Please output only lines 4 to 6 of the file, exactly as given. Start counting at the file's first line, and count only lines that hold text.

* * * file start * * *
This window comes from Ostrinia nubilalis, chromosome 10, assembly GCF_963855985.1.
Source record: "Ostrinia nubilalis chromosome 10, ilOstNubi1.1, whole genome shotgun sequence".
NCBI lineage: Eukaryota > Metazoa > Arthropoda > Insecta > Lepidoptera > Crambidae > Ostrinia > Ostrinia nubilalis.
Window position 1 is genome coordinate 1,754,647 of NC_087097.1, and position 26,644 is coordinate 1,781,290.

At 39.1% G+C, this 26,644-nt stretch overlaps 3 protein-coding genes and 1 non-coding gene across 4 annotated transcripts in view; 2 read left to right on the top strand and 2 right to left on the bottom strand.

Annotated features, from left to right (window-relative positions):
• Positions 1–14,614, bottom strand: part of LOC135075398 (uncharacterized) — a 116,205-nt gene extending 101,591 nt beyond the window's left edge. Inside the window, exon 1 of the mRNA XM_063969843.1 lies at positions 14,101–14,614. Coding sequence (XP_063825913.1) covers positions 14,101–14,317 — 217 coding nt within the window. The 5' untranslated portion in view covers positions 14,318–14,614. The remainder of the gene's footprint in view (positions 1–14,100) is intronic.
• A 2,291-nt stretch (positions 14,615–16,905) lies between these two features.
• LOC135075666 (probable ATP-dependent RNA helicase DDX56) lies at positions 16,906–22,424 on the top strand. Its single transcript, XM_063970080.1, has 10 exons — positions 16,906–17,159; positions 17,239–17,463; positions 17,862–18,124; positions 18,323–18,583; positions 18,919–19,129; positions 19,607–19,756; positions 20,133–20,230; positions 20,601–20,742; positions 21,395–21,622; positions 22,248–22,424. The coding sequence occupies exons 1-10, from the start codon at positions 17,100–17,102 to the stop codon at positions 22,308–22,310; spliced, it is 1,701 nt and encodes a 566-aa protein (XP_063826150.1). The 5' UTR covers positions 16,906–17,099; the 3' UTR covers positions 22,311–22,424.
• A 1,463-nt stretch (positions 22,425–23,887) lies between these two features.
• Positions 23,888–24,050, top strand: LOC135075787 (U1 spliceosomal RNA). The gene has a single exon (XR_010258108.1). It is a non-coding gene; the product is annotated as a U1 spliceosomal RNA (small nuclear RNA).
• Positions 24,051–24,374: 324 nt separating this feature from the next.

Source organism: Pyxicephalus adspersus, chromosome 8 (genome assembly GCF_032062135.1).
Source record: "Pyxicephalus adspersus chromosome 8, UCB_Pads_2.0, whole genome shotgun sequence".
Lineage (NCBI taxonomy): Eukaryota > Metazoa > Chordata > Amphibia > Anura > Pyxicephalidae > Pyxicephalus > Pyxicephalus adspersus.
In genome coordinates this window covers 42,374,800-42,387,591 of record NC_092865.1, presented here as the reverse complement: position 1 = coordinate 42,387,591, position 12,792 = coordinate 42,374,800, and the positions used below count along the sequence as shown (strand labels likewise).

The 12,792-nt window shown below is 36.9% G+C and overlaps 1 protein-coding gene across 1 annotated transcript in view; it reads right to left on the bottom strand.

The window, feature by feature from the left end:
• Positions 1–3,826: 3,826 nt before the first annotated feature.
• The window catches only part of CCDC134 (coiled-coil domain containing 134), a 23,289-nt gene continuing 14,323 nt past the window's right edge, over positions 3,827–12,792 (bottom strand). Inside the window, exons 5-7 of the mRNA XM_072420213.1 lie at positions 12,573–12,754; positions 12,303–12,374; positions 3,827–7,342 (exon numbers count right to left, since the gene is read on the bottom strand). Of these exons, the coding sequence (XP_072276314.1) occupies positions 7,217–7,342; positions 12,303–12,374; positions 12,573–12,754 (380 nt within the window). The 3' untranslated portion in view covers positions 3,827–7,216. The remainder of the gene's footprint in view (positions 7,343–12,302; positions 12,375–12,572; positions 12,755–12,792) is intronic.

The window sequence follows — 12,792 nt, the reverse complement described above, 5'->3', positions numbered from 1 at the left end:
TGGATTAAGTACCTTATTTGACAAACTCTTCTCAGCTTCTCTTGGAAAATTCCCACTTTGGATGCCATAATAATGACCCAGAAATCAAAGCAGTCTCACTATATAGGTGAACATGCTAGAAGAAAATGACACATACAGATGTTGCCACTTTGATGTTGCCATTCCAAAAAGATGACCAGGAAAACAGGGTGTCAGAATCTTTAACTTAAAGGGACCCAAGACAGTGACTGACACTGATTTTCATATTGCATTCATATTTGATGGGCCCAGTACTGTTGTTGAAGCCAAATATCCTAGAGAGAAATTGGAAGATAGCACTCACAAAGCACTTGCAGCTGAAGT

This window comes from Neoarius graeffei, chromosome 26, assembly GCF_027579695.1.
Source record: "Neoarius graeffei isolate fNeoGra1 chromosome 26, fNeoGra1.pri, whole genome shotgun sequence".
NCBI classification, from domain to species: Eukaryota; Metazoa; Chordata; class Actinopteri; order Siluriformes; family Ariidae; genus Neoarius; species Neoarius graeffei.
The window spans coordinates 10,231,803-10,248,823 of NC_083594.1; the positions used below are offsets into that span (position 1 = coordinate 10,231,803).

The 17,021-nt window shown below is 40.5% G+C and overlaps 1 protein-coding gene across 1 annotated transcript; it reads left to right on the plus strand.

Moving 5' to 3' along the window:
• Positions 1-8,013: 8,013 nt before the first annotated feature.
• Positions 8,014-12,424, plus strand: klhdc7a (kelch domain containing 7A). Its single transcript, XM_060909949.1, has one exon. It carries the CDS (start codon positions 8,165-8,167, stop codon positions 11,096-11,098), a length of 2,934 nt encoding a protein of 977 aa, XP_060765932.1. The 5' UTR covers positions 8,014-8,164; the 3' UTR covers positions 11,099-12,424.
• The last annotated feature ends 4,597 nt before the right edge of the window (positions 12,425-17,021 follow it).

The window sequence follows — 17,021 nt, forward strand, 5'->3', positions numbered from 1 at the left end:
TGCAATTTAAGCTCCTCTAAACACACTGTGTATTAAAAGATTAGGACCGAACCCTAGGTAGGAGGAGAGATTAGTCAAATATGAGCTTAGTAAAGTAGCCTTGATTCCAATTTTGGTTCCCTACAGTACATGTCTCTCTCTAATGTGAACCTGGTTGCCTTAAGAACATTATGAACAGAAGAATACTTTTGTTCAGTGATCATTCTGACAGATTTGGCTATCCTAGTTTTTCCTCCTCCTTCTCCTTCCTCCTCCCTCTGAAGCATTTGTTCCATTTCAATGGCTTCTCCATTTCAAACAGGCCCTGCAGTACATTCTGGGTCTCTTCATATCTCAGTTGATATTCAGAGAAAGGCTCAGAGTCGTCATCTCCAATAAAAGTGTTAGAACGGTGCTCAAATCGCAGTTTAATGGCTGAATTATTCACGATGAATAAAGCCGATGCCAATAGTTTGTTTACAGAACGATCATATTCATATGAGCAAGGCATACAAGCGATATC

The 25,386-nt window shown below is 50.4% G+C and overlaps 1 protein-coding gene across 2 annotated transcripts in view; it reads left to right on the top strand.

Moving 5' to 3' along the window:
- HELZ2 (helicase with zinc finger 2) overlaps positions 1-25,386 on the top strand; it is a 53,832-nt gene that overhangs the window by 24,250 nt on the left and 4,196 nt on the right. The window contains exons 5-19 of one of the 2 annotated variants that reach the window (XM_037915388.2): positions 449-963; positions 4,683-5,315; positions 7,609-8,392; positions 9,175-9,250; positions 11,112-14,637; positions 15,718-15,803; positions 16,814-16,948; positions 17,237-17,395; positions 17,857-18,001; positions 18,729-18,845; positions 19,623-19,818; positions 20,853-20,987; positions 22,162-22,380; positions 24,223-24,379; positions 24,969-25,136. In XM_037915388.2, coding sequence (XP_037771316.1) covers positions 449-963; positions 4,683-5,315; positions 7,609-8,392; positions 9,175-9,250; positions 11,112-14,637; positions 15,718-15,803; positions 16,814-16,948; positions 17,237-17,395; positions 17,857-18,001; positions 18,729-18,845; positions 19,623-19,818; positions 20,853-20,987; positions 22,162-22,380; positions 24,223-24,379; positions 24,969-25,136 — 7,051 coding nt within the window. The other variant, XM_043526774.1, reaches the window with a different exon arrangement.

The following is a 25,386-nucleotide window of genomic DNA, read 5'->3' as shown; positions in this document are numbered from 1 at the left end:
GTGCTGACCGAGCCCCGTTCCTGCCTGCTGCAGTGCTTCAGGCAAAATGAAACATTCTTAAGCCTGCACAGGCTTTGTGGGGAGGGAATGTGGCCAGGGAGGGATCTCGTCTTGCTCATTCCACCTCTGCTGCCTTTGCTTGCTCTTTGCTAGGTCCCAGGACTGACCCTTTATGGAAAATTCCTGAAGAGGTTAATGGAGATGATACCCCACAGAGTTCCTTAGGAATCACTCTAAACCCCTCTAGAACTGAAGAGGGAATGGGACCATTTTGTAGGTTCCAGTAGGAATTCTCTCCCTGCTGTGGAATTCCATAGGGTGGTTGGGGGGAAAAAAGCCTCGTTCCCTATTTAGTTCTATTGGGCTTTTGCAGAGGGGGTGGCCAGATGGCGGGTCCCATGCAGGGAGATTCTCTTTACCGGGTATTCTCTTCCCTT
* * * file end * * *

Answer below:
Window position 1 is genome coordinate 1,754,647 of NC_087097.1, and position 26,644 is coordinate 1,781,290.

At 39.1% G+C, this 26,644-nt stretch overlaps 3 protein-coding genes and 1 non-coding gene across 4 annotated transcripts in view; 2 read left to right on the top strand and 2 right to left on the bottom strand.

Annotated features, from left to right (window-relative positions):